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Your Attorney’s Role in a Fraud Investigation

Hypothetically, say you suspect that your purchasing manager is embezzling from the company. He seems to live well above his means, drives a luxury car, and buys expensive jewelry for his wife. He also acts cagey and defensive when asked about purchase order discrepancies. Yet you have not been able to prove anything.

This is a financial problem — but it also is a legal one that requires your attorney’s expertise.

Protecting work from discovery

Your instinct may be to call your accountant to investigate. There is some logic to that, but if there is a chance you will take the employee to court or involve the police, call your attorney first. While you will need a forensic accountant, let your attorney hire the expert. That way, any of the accountant’s work obtained for litigation purposes likely will be protected under the work product doctrine — making it at least partially immune from discovery.

You will have to reveal your fraud investigator’s findings to pursue litigation. The advantage to immunity, however, is that you are required to disclose only facts. You do not have to reveal your accountant’s opinions, beliefs, and strategies unless your legal counsel thinks it will help you.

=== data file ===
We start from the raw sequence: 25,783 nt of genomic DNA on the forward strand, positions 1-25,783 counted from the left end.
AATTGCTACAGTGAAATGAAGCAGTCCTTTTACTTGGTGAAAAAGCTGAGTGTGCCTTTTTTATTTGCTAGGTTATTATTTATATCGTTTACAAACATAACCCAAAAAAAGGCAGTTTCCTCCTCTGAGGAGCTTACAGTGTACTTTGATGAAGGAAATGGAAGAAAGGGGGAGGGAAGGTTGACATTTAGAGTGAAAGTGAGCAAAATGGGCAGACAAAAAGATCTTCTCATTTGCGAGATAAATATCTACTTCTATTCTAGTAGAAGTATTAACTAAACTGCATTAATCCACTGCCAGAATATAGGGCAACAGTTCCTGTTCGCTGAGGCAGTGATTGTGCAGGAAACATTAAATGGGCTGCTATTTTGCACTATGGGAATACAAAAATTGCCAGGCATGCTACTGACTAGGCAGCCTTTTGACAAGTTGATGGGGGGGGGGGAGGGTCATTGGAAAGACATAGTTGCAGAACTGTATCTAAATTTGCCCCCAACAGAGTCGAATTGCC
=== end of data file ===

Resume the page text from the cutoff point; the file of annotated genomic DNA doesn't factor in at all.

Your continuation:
Predictable pathways

Whether or not you end up in court, the fraud investigation is likely to proceed along certain lines. A forensic accountant will analyze available data to develop a theory, revise it as required and, ultimately, confirm it. While investigating fraud suspicions, forensic experts usually:

  • Interview employees
  • Examine internal controls
  • Scrutinize financial records & transactions
  • Retrieve & copy electronic files

A review of your purchasing manager’s emails, for example, could reveal that he has been using realistic-looking, but phony, invoices to keep his fraudulent activities out of sight of the accounts payable department.

None of this is information you are likely to mind sharing with the employee’s defense attorney. But a fraud investigation also will include more sensitive issues. For example, if your accountant believes you were lax in establishing or enforcing fraud prevention policies, you do npt want that opinion to go public. By letting your attorney hire the accountant, you may be able to keep such opinions from hurting you in either a court of law or the court of public opinion.

It takes a team

The rules of evidence are strict and complex, and once broken, cannot be repaired. That is why it is important to work with a team of both legal and accounting professionals.

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